Remember the phone book?
Once upon a time, all you really had to do was just stick yourself in the phone book, make sure your name and phone number were correct, and count on the fact that, well, people would find you. There wasn’t much else to making yourself available. You really just needed a phone and someone to sit next to it. “Hello,” they’d say. “This is Ajax Plumbing.”
But that’s all history, and in the modern landscape, you need to be available on multiple platforms in order to maximize your reach – including all relevant social media channels. But it’s easy to totally mess it up. Some are obvious – insulting your audience, posting profanity, things like that – but the real risk is in the structural details of your social media plan.
Here are 5 ways you can totally screw up your social media strategy so that you can avoid doing them.
1. You've Got No Plan
The worst thing you can do is nothing. Starting a social media campaign without a clear idea of what you want to accomplish, who you’re trying to reach, why, and how is a surefire way to guarantee you accomplish literally nothing. Social media is a powerful tool, but it will only deliver real benefits if you work out a systematic plan with clear metrics for success that play into a larger business strategy. Simply saying “if we build it, they will come” won’t (and can’t) actually get you anywhere.
You need to sit down and think about what your larger business goals are and how social media can help you get there – and then pour the right resources into it to make it possible. That means locating the right platforms to reach your audience, establishing clear, measurable goals in order to gauge your effectiveness, and giving the strategy a chance to play out.
2. Account Duplication
Social’s been around for a good bit at this point – Facebook is over a decade old – and business accounts aren’t exactly new. That means that there are lots of businesses out there with pages they either can’t access or aren’t aware of – who then go and create new ones. But in doing so, they also create confusion; it can be hard for people to know which account to follow. And some companies deliberately create accounts to represent different facets of their brand.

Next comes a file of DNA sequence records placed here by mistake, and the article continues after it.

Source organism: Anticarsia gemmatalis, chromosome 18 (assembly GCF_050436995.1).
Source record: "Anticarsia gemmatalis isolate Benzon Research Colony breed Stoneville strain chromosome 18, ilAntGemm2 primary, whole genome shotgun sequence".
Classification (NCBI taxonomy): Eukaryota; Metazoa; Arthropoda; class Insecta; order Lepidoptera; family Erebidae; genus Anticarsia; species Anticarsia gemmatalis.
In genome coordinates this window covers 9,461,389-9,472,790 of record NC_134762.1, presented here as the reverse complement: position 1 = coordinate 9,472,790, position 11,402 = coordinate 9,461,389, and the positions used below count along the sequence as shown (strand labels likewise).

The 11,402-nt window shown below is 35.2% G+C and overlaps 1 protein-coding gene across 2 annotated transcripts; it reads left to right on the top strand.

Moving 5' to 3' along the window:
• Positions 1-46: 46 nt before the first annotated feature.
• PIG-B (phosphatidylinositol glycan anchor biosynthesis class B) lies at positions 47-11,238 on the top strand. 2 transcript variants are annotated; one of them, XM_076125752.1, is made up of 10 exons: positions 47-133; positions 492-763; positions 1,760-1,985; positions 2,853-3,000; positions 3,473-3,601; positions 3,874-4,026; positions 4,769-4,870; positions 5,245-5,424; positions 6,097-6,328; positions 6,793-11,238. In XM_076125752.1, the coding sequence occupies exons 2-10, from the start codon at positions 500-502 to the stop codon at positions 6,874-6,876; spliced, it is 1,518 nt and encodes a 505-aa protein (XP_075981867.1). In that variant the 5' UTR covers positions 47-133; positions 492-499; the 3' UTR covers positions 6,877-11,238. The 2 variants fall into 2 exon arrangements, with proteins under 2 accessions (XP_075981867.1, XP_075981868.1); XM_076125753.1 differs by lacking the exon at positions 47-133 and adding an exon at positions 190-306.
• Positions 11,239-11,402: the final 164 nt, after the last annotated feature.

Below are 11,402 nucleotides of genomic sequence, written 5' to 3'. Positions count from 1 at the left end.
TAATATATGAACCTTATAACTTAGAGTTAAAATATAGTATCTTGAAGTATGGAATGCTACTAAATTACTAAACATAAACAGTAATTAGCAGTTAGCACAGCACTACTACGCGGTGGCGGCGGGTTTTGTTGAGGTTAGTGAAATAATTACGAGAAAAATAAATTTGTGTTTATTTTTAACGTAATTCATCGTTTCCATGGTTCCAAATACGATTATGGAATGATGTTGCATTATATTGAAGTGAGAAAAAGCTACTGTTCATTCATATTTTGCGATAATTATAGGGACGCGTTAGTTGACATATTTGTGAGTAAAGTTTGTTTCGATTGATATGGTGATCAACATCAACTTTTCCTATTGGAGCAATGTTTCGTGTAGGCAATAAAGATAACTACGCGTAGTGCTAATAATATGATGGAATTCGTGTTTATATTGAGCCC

No, no, no.
Duplicate accounts cannibalize your audience, making both of them less effective – and that’s in an ideal situation where both of them are working. Splitting your efforts in an attempt to segment your audience only makes it less likely that anyone will see what you post. If you must segment your audience, use content to do so; paying attention to link conversions will give you a much wider, more dynamic picture of what your audience is interested in and why then you’d ever get segmenting at the source.
3. Dead Air
Some people make accounts for themselves and their brands….and vanish. Yes, much like the mythical village of Brigadoon, an inactive account that floats in and out of existence periodically isn’t one people are going to have an easy time of engaging with. Accounts that don’t post frequently simply aren’t going to build their audiences, and more to the point, don’t give their audiences anything to latch onto. If you aren’t providing value, you aren’t going to really catch their interest. You need to keep your social profiles active, engaged, and responsive, willing and able to connect with your audience by posting great content and responding when others reach out. Because your social profiles are going to be the first place they turn – well before they ever place a call.
4. Being There for Yourself, and Not for Your Audience
“But,” you might be thinking incredulously to yourself, “I don’t have that much to talk about! My business doesn’t have news every single day!” Well, no, it probably doesn’t. But that’s fine, because nobody would want to hear about your business every single day. What we recommend is posting high-quality third-party content that’s relevant to both your brand and your audience, reinforcing your presence in their lives as a positive (“Magellan Popcorn? They’re the ones who post all those great movie reviews!”) and keeping them interested when you do have business-critical stuff to discuss. Like getting them to, I don’t know, convert on a content offer.
5. Caring More About the Sale Than the People
By and large, social media is not a selling tool.
Let me say that again: social media is not a selling tool. It’s not designed to serve as an ecommerce portal, and more to the point, nobody wants their Facebook news feed spammed with coupons, sales, offers, and deals; they’re on Facebook and Twitter to connect with people and enjoy themselves, not be sold to. So it’s important to remember that your first priority needs to be making a connection, not putting your products front and center. If you give people a positive social experience, they’ll think better of your brand, and be more inclined to buy down the line. But if you’re just annoying, well, they probably won’t go your way for anything.
Commercial resentments run deep, man.
The thing is that all of this is just the bare minimum. Avoiding these mistakes means that you’ve got the beginnings of a solid strategy, but it isn’t the be-all end-all of your digital marketing plan. You can learn more by downloading The Essential Guide to Internet Marketing.